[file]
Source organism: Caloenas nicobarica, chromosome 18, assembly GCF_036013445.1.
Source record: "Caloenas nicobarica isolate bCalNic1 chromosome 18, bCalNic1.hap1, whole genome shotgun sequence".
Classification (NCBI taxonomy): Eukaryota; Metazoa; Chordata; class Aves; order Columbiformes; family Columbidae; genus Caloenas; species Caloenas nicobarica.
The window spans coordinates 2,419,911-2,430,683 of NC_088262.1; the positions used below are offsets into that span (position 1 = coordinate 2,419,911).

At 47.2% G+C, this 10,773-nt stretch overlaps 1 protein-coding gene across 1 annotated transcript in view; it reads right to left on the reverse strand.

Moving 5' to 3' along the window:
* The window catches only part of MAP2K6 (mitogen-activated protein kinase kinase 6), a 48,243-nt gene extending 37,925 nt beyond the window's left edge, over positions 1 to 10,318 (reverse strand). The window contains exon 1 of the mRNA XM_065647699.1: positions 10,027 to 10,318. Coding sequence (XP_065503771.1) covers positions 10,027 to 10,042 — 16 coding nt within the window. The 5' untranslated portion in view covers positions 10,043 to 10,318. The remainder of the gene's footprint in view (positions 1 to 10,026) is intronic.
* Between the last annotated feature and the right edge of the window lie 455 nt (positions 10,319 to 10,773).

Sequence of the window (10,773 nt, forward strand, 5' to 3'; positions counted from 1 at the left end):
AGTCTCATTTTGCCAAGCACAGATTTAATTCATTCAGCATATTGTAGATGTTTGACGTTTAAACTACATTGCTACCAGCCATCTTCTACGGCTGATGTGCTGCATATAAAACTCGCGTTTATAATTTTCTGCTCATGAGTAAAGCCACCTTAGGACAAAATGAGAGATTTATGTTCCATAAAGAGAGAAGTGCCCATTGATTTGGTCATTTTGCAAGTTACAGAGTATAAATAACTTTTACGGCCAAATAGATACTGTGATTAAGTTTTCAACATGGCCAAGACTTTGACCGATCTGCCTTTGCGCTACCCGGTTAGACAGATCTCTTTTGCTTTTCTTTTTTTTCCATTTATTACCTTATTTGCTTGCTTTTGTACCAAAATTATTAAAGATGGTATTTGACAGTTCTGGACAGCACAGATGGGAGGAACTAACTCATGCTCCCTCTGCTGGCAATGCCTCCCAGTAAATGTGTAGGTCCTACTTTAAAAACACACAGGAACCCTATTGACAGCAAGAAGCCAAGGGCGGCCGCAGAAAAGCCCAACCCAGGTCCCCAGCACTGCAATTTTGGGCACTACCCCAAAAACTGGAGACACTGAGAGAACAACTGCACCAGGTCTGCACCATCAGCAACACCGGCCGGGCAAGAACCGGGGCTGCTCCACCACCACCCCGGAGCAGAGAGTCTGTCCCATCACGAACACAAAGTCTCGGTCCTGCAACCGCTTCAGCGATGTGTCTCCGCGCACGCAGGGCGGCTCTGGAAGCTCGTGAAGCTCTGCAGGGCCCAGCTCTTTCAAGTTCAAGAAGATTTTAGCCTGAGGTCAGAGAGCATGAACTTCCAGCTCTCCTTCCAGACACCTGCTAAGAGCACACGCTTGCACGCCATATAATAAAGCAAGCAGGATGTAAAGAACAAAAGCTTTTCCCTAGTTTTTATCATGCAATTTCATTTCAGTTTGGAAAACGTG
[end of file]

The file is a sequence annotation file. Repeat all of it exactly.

Source organism: Caloenas nicobarica, chromosome 18, assembly GCF_036013445.1.
Source record: "Caloenas nicobarica isolate bCalNic1 chromosome 18, bCalNic1.hap1, whole genome shotgun sequence".
Classification (NCBI taxonomy): Eukaryota; Metazoa; Chordata; class Aves; order Columbiformes; family Columbidae; genus Caloenas; species Caloenas nicobarica.
The window spans coordinates 2,419,911-2,430,683 of NC_088262.1; the positions used below are offsets into that span (position 1 = coordinate 2,419,911).

At 47.2% G+C, this 10,773-nt stretch overlaps 1 protein-coding gene across 1 annotated transcript in view; it reads right to left on the reverse strand.

Moving 5' to 3' along the window:
* The window catches only part of MAP2K6 (mitogen-activated protein kinase kinase 6), a 48,243-nt gene extending 37,925 nt beyond the window's left edge, over positions 1 to 10,318 (reverse strand). The window contains exon 1 of the mRNA XM_065647699.1: positions 10,027 to 10,318. Coding sequence (XP_065503771.1) covers positions 10,027 to 10,042 — 16 coding nt within the window. The 5' untranslated portion in view covers positions 10,043 to 10,318. The remainder of the gene's footprint in view (positions 1 to 10,026) is intronic.
* Between the last annotated feature and the right edge of the window lie 455 nt (positions 10,319 to 10,773).

Sequence of the window (10,773 nt, forward strand, 5' to 3'; positions counted from 1 at the left end):
AGTCTCATTTTGCCAAGCACAGATTTAATTCATTCAGCATATTGTAGATGTTTGACGTTTAAACTACATTGCTACCAGCCATCTTCTACGGCTGATGTGCTGCATATAAAACTCGCGTTTATAATTTTCTGCTCATGAGTAAAGCCACCTTAGGACAAAATGAGAGATTTATGTTCCATAAAGAGAGAAGTGCCCATTGATTTGGTCATTTTGCAAGTTACAGAGTATAAATAACTTTTACGGCCAAATAGATACTGTGATTAAGTTTTCAACATGGCCAAGACTTTGACCGATCTGCCTTTGCGCTACCCGGTTAGACAGATCTCTTTTGCTTTTCTTTTTTTTCCATTTATTACCTTATTTGCTTGCTTTTGTACCAAAATTATTAAAGATGGTATTTGACAGTTCTGGACAGCACAGATGGGAGGAACTAACTCATGCTCCCTCTGCTGGCAATGCCTCCCAGTAAATGTGTAGGTCCTACTTTAAAAACACACAGGAACCCTATTGACAGCAAGAAGCCAAGGGCGGCCGCAGAAAAGCCCAACCCAGGTCCCCAGCACTGCAATTTTGGGCACTACCCCAAAAACTGGAGACACTGAGAGAACAACTGCACCAGGTCTGCACCATCAGCAACACCGGCCGGGCAAGAACCGGGGCTGCTCCACCACCACCCCGGAGCAGAGAGTCTGTCCCATCACGAACACAAAGTCTCGGTCCTGCAACCGCTTCAGCGATGTGTCTCCGCGCACGCAGGGCGGCTCTGGAAGCTCGTGAAGCTCTGCAGGGCCCAGCTCTTTCAAGTTCAAGAAGATTTTAGCCTGAGGTCAGAGAGCATGAACTTCCAGCTCTCCTTCCAGACACCTGCTAAGAGCACACGCTTGCACGCCATATAATAAAGCAAGCAGGATGTAAAGAACAAAAGCTTTTCCCTAGTTTTTATCATGCAATTTCATTTCAGTTTGGAAAACGTG